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Design and Build Your Own JavaScript Library: Tips & Tricks

This article was peer reviewed by Adrian Sandu, Vildan Softic and Dan Prince. Thanks to all of SitePoint’s peer reviewers for making SitePoint content the best it can be!

Libraries: we use them all the time. A library is packaged code that developers can use in their projects, which invariably saves work and prevents reinventing the wheel. Having reusable packages, either open or closed-source, is better than rebuilding the same feature, or manually copying and pasting from past projects.


But other than packaged code, what is a library exactly? With a few exceptions, a library should always be one file, or several in a single folder. Its code should be maintained separately and should remain as-is when implementing it in your project. A library should allow you to set project-specific configuration and/or behavior. Think of it as a USB-device that only allows communication through the USB port. Some devices, such as mice and keyboards, allow configuration through an interface provided with or by the device.

In this article, I will explain how libraries are built. Although most of the topics covered will apply to other languages, this article is mainly focused on building a JavaScript library.

Why Build a Library?

First and foremost, libraries make the reuse of existing code very convenient. You don’t have to dig up an old project and copy some files, you just pull the library in. This also fragments your application, keeping the application codebase smaller and making it easier to maintain.

Christ Church Library, Oxford

Christ Church Library (source)

Any code that makes achieving a certain goal easier and which can be reused, like an abstraction, is a candidate to be bundled into a library. An interesting example is jQuery. Although jQuery’s API is considerably more than a simplified DOM API, it meant a lot a few years ago, when cross-browser DOM manipulation was rather difficult.

If an open-source project becomes popular and more developers use it, it’s likely people will join in and help with that project by submitting issues or contributing to the code base. Either way, it will benefit the library and all the projects depending on it.

A popular open-source project can also lead to great opportunities. A company may be impressed by the quality of your work and offer you a job. Maybe a company will ask you to help integrate your project into their application. After all, no one knows your library better than you.

For many it’s merely a hobby—enjoying writing code, helping others, and learning and growing in the process. You can push your limits and try new things.

Scope and Goals

Before writing the first line of code, it should be clear what the purpose of your library is—you have to set goals. With them, you can maintain focus on what problem you hope to solve with your library. Keep in mind that your library should be easier to use and to remember than the problem in its raw form. The simpler the API, the easier it will be for users to learn to use your library. To quote the Unix philosophy:

Do One Thing and Do It Well

Ask yourself: What problem does your library solve? How do you intend to solve it? Will you write everything yourself, or can you utilize someone else’s library?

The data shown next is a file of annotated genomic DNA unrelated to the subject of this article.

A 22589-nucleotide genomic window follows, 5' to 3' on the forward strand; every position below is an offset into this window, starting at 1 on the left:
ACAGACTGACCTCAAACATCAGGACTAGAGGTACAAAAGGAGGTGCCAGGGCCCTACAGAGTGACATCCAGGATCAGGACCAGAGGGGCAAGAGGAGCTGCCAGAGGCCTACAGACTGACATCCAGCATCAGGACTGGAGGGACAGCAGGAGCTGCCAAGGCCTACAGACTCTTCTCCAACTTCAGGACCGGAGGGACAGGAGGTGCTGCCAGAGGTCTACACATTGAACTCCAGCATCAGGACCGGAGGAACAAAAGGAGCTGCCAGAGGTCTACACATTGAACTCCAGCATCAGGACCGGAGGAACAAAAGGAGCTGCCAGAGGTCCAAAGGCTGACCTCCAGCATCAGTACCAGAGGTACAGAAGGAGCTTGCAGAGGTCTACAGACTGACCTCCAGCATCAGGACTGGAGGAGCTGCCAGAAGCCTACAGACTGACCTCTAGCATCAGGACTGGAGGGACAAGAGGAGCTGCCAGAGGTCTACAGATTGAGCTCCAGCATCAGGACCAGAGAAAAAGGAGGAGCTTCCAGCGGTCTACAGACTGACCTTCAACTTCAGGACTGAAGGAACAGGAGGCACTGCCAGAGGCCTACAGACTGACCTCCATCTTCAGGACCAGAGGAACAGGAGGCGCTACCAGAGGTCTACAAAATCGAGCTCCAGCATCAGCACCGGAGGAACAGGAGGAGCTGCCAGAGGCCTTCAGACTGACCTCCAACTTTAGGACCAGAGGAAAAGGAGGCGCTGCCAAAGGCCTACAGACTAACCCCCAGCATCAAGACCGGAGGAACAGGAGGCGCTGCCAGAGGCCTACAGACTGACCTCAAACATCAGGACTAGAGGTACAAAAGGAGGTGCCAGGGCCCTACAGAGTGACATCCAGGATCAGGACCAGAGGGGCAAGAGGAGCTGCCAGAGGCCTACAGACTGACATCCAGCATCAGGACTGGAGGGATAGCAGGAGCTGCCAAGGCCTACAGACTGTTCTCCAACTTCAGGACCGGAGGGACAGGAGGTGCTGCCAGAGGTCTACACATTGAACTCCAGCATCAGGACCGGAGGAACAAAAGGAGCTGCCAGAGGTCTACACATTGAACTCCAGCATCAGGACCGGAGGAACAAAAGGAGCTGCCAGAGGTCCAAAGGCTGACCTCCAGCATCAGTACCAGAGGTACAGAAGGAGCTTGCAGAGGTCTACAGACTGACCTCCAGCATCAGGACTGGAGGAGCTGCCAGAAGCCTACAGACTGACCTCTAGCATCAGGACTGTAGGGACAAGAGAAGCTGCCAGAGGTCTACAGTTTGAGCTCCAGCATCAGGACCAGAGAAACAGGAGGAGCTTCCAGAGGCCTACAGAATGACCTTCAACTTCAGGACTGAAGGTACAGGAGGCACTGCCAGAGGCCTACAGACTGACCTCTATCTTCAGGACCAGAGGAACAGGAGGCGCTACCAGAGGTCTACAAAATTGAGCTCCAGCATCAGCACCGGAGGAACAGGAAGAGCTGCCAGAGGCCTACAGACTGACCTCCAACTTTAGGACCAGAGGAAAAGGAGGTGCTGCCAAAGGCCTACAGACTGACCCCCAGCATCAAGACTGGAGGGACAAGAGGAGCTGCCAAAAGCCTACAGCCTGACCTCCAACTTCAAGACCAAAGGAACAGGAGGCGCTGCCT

No matter the size of the library, try to make a roadmap. List every feature you want, then scrap as many as you can until you have a tiny, but functional library, much like a minimum viable product. That will be your first release. From there, you can create milestones for every new feature. Essentially, you’re breaking up your project into bite-size chunks, making every feature more of an accomplishment and more enjoyable. Believe me, this will keep you sane.

API Design

Personally, I really like to approach my library from the perspective of the end user. You could name it user-centric design. In essence, you are creating an outline of your library, hopefully giving it more thought and making it more convenient for whoever chooses to use it. At the same time you get to think about which aspects should be customizable, something discussed later in this article.

The ultimate API quality test is to eat your own dog food, to use your library in your own projects. Try to substitute application code with your library, and see if it covers all the features you desire. Try to keep the library as bare as possible, while keeping it flexible enough to make it work for their edge-cases too, through customization (as described later in this article).

Here’s an example of what the implementation, or outline of a User-Agent string library could look like:

// Start with empty UserAgent string
var userAgent = new UserAgent;

// Create and add first product: EvilCorpBrowser/1.2 (X11; Linux; en-us)
var application = new UserAgent.Product('EvilCorpBrowser', '1.2');
application.setComment('X11', 'Linux', 'en-us');

// Create and add second product: Blink/20420101
var engine = new UserAgent.Product('Blink', '20420101');

// EvilCorpBrowser/1.2 (X11; Linux; en-us) Blink/20420101

// Make some more changes to engine product
engine.setComment('Hello World');

// EvilCorpBrowser/1.2 (X11; Linux; en-us) Blink/20420101 (Hello World)

Depending on the complexity of your library, you may also want to give some thought to structuring. Utilizing design patterns is a great way to structure your library, or even to overcome some technical problems. It also reduces the risk of refactoring large parts when adding new features.

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